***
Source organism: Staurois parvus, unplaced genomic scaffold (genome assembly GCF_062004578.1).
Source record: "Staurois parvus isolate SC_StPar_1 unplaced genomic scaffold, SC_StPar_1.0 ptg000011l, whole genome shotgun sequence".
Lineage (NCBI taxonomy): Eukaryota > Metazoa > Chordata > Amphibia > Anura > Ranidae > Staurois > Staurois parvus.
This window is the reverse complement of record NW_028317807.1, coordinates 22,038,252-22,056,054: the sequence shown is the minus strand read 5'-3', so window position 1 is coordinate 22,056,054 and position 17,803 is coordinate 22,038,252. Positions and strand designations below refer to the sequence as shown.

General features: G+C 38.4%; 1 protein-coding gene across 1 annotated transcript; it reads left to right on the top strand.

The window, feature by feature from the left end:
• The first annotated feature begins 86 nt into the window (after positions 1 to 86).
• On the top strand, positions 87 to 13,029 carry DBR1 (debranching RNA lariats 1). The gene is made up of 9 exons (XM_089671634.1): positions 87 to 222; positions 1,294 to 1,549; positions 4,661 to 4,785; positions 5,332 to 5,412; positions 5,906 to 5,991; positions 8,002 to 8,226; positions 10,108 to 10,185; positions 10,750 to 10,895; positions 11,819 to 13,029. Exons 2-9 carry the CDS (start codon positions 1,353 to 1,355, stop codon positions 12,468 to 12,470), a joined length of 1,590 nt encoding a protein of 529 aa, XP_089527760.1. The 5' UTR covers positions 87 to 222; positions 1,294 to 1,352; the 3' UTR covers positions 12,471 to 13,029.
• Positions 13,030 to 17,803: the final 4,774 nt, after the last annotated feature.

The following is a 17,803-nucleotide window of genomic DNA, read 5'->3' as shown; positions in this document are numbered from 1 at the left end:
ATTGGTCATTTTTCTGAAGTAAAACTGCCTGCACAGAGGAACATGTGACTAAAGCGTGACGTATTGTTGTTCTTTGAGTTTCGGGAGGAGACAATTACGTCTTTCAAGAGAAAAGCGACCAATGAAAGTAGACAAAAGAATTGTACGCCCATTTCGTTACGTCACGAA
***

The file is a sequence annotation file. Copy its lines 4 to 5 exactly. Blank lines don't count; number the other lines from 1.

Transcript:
This window is the reverse complement of record NW_028317807.1, coordinates 22,038,252-22,056,054: the sequence shown is the minus strand read 5'-3', so window position 1 is coordinate 22,056,054 and position 17,803 is coordinate 22,038,252. Positions and strand designations below refer to the sequence as shown.

General features: G+C 38.4%; 1 protein-coding gene across 1 annotated transcript; it reads left to right on the top strand.